- Fallon Fox became a woman through surgery in 2006
- She won her first two fights in the first round
- She revealed her operation to SI after another publication looked into her surgery
- Her last opponent is appealing the loss, saying Fox failed to disclose background
Born a man, Fallon Fox became a woman through surgery and then trained to fight in mixed martial arts.
Now that she has won her first two MMA bouts -- both in the first round -- she has gone public as a transgender fighter, the first on record in a popular sport that some consider as the successor to boxing.
"The reaction has been positive," said Fox, 37, who revealed her story recently to Sports Illustrated after a journalist with another publication began to investigate her private surgery. "It's just some people, some of society doesn't get it yet. And this is what we're trying to do now is to inform people and let them know about transgender athletes."
When asked if it's fair for a man-turned-woman fighter to face another woman in the ring, Fox said Saturday there were "no unfair competitive advantages."
What was unfair, her last opponent and her manager say, is how Fox didn't disclose until after the fight that Fox had a sex change operation.
That opponent, Ericka Newsome, was knocked out this month with "a tie clinch," or a knee to the chin, 39 seconds into the fight without anyone knowing of Fox's background.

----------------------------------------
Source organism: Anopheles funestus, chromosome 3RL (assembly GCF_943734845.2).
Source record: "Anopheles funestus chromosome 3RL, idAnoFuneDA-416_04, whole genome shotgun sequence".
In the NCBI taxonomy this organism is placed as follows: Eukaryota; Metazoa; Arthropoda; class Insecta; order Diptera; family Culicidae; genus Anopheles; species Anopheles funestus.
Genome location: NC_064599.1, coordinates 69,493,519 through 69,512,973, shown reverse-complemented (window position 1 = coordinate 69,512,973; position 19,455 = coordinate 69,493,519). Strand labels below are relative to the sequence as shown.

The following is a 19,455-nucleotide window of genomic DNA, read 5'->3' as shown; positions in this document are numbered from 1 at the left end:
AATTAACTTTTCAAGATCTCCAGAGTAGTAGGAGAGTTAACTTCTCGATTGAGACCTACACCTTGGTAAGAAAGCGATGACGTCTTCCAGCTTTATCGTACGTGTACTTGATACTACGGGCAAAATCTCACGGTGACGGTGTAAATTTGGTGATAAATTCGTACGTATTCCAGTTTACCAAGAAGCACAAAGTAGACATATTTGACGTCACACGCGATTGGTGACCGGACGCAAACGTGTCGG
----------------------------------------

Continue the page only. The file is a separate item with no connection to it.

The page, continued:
It was "unfair I didn't know it, but it didn't matter that she fought me," Newsome told CNN. "I feel that it should have been disclosed to me ahead of time...so we are aware and able to be better prepared for the situation."
She and her manager are going to appeal the loss in Florida on the grounds of how Fox failed to disclose being a transgender person and how the referee stopped the fight too early.
"They should have let the fight go," manager Matt Hamilton said. "She should have thrown at least one to two more shots to confirm it. On that particular basis, that's one of the things we'll appeal with, as well as not having it disclosed."
Meanwhile, the California State Athletic Commission is reviewing a claim by Fox that the state gave her a fighting license in 2013 when in fact the commission says her license application is still being reviewed, Sports Illustrated reported.
Fox subsequently told Florida authorities that she had a California license, and now the Florida boxing commission is also reviewing Fox's license application, the magazine reported. Also, Fox admitted she didn't disclose to boxing authorities she is a transgender person but added she wasn't asked to either, the magazine said.
Sports Illustrated writer Loretta Hunt wrote of Fox's 2006 gender reassignment surgery and winning her pro debut in May 2012. Hunt told CNN that guidelines for the Association of Boxing Commissions are similar to the International Olympic Committee's policy that allows transsexuals to compete in Olympic games. The IOC requires transgender athletes to undergo hormone therapy long enough to remove gender-related advantages.
In fact, Hunt said, mixed martial arts guidelines don't require a sex-change surgery, but they do require two years of hormone therapy for transgender fighters.
"Whether it comes after the surgery or it's just on its own, that must be done and you must be tested throughout the two years," Hunt said. "Those papers must be submitted to the athletic commission for review."
Newsome wants to fight Fox again, Hamilton said.
"We would love a rematch," Hamilton said.